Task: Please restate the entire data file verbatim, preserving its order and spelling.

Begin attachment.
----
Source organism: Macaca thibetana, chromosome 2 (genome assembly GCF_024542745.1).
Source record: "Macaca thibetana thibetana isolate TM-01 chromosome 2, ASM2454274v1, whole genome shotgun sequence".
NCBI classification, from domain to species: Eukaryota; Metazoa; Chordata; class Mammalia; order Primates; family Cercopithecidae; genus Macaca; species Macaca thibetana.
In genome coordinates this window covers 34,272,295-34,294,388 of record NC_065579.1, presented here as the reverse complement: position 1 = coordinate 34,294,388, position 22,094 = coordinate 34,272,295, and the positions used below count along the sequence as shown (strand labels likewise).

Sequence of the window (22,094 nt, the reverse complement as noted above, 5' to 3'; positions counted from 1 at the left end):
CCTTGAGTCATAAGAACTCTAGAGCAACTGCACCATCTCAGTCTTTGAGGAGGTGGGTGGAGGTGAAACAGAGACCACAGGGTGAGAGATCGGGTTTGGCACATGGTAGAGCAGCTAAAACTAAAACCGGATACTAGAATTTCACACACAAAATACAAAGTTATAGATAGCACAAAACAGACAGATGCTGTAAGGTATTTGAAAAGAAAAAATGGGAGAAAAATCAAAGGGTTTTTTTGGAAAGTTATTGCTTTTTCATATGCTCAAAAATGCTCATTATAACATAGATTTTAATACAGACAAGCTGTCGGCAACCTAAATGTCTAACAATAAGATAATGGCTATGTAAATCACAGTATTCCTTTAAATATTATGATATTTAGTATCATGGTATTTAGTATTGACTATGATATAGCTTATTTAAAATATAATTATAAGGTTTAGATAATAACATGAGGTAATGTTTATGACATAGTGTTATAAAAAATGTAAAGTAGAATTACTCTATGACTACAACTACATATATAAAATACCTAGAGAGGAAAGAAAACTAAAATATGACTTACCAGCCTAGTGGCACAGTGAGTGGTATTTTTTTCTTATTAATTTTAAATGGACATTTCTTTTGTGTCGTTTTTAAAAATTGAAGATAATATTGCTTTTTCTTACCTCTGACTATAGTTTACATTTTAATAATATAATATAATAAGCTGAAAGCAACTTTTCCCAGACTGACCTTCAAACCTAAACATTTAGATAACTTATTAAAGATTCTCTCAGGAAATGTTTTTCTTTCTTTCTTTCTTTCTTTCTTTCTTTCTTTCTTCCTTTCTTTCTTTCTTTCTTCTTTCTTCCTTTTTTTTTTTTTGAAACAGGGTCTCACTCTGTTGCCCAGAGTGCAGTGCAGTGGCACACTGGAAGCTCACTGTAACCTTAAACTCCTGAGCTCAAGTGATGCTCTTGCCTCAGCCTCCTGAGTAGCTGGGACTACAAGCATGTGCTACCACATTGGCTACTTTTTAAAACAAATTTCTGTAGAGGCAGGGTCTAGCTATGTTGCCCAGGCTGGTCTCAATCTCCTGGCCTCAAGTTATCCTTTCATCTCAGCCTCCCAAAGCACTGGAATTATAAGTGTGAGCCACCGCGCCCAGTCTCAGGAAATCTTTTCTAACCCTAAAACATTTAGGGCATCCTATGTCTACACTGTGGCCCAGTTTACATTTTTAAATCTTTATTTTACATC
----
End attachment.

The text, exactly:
Source organism: Macaca thibetana, chromosome 2 (genome assembly GCF_024542745.1).
Source record: "Macaca thibetana thibetana isolate TM-01 chromosome 2, ASM2454274v1, whole genome shotgun sequence".
NCBI classification, from domain to species: Eukaryota; Metazoa; Chordata; class Mammalia; order Primates; family Cercopithecidae; genus Macaca; species Macaca thibetana.
In genome coordinates this window covers 34,272,295-34,294,388 of record NC_065579.1, presented here as the reverse complement: position 1 = coordinate 34,294,388, position 22,094 = coordinate 34,272,295, and the positions used below count along the sequence as shown (strand labels likewise).

Sequence of the window (22,094 nt, the reverse complement as noted above, 5' to 3'; positions counted from 1 at the left end):
CCTTGAGTCATAAGAACTCTAGAGCAACTGCACCATCTCAGTCTTTGAGGAGGTGGGTGGAGGTGAAACAGAGACCACAGGGTGAGAGATCGGGTTTGGCACATGGTAGAGCAGCTAAAACTAAAACCGGATACTAGAATTTCACACACAAAATACAAAGTTATAGATAGCACAAAACAGACAGATGCTGTAAGGTATTTGAAAAGAAAAAATGGGAGAAAAATCAAAGGGTTTTTTTGGAAAGTTATTGCTTTTTCATATGCTCAAAAATGCTCATTATAACATAGATTTTAATACAGACAAGCTGTCGGCAACCTAAATGTCTAACAATAAGATAATGGCTATGTAAATCACAGTATTCCTTTAAATATTATGATATTTAGTATCATGGTATTTAGTATTGACTATGATATAGCTTATTTAAAATATAATTATAAGGTTTAGATAATAACATGAGGTAATGTTTATGACATAGTGTTATAAAAAATGTAAAGTAGAATTACTCTATGACTACAACTACATATATAAAATACCTAGAGAGGAAAGAAAACTAAAATATGACTTACCAGCCTAGTGGCACAGTGAGTGGTATTTTTTTCTTATTAATTTTAAATGGACATTTCTTTTGTGTCGTTTTTAAAAATTGAAGATAATATTGCTTTTTCTTACCTCTGACTATAGTTTACATTTTAATAATATAATATAATAAGCTGAAAGCAACTTTTCCCAGACTGACCTTCAAACCTAAACATTTAGATAACTTATTAAAGATTCTCTCAGGAAATGTTTTTCTTTCTTTCTTTCTTTCTTTCTTTCTTTCTTTCTTCCTTTCTTTCTTTCTTTCTTCTTTCTTCCTTTTTTTTTTTTTGAAACAGGGTCTCACTCTGTTGCCCAGAGTGCAGTGCAGTGGCACACTGGAAGCTCACTGTAACCTTAAACTCCTGAGCTCAAGTGATGCTCTTGCCTCAGCCTCCTGAGTAGCTGGGACTACAAGCATGTGCTACCACATTGGCTACTTTTTAAAACAAATTTCTGTAGAGGCAGGGTCTAGCTATGTTGCCCAGGCTGGTCTCAATCTCCTGGCCTCAAGTTATCCTTTCATCTCAGCCTCCCAAAGCACTGGAATTATAAGTGTGAGCCACCGCGCCCAGTCTCAGGAAATCTTTTCTAACCCTAAAACATTTAGGGCATCCTATGTCTACACTGTGGCCCAGTTTACATTTTTAAATCTTTATTTTACATC